Here is the Book of Mormon, whose bringing forth is counted “a marvellous work and a wonder” by the LDS Church. A sealed book understood only by revelation and not by the wisdom of men. Typically, they have decoded this vision with very little reference to the facts.
Ariel certainly is Jerusalem and her destruction is foreshadowed in this vision. At this point in their history God’s people had turned to an alliance with Egypt to protect themselves from Assyrian forces. In this they felt secure but God warned them, through the prophet, that their dependence on political alliances instead of on Jehovah would bring about their destruction. Assyria would be the downfall of Jerusalem. In their arrogance they refused to believe Isaiah and were judged for holding their cycle of festivals and offering their sacrifices, having a semblance of religion, but ignoring God’s mouthpiece.
“And it shall be unto me as Ariel”, (v2).
What shall be as Ariel? Jerusalem shall be as Ariel. Jerusalem shall be as Jerusalem? It makes no sense! Yes it does. The Old Testament prophets used a variety of literary and rhetorical devices, to lend vividness and emotion to their messages. Through these devises they expressed their theological themes. The most common technique they used was wordplay.
Wordplay might involve the repetition of a single word with the same sense as in Hosea 8:3, 5. Verse three tells us that Israel had rejected (zanah) what is good by breaking her covenant with God (v.1) and turning to idolatry. Consequently the Lord rejected (zanah) Samaria’s calf-idol (v.5) which would be broken to bits in judgement (v.6). This wordplay draws a direct correspondence between God’s response and the sin that prompted it.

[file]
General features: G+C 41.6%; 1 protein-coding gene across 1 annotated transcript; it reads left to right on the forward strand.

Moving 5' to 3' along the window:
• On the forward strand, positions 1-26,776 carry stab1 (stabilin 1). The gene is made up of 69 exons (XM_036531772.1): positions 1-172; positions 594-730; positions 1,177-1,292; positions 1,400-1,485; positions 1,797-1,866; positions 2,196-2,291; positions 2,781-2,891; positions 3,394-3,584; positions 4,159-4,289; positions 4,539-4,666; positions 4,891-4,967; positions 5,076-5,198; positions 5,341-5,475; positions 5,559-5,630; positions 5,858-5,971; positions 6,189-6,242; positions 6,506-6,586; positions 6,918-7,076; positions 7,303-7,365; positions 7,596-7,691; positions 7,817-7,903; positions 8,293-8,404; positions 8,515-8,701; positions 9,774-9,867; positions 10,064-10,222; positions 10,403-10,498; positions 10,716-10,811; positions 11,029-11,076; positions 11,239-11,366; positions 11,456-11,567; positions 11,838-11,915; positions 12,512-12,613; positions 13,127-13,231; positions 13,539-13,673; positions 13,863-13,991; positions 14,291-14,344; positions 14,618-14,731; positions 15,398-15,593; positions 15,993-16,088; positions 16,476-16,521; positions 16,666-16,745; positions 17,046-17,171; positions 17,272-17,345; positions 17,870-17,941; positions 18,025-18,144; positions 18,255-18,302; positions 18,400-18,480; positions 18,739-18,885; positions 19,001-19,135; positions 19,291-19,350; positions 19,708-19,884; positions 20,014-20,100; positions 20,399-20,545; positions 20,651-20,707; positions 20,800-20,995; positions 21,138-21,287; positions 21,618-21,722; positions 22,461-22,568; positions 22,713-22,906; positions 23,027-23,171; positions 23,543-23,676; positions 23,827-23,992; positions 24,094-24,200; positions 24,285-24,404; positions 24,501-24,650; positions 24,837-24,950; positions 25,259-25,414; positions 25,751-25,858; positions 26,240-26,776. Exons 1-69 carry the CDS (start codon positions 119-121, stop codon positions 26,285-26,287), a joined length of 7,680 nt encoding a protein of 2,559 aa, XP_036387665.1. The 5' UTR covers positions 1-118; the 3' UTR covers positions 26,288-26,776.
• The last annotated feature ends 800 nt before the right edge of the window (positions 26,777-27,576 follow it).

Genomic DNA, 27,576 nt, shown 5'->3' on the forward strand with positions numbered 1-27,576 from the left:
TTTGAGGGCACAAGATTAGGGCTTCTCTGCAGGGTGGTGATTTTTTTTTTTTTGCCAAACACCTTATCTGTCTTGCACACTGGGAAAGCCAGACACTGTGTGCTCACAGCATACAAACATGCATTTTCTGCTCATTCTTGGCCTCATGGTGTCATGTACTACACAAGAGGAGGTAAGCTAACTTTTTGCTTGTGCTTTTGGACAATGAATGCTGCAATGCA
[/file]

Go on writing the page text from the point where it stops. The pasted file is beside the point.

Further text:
It can involve the repetition of a single word in a different sense (explicit polysemantic). Isaiah 1:19-20 is a very good example. The LORD promises that if the people obey (vv 16/17) they will eat (tokelu) the good things of the land. However, if they rejected God’s demands they would be destroyed (tukklu) (let, eaten or devoured) by the sword. The use of the idea of eating in the two senses highlights the contrast between the promise and the threat.
It can involve the use of a single word with two meanings (implicit polysemantic). In Amos’ time those who rebelled against the prophet expected to be delivered by the LORD, such deliverance described by the word nasal. In Amos 3:12, however, Amos uses the same word to describe Israel being not saved but salvaged as a sheep might be from the mouth of a wolf. Israel would not be triumphantly delivered (nasal) but salvaged (nasal) drawing out the contrast between what they expected and what would happen and injecting the prophecy with irony.
Then we come to the word play used in Isaiah 29. This involves two or more words with identical sounds (homonymy). The Hebrew word for Ariel (ar-ee-ale) sounds like the Hebrew word for altar hearth (har-ale). In Ezekiel 43:15 we come across the same word to describe an altar hearth.
“She [Jerusalem] will be to me like an altar hearth.” (NIV)
Jerusalem, after the fighting and bloodshed of siege warfare, shall be turned into a virtual “altar hearth”. No reference here to Joseph’s cities in the Book of Mormon. This is exclusively Jerusalem’s fate being prophesied. Her people will be brought low to beg for mercy with their faces in the dust. This is a gruesome picture of defeat at the hands of a brutal enemy.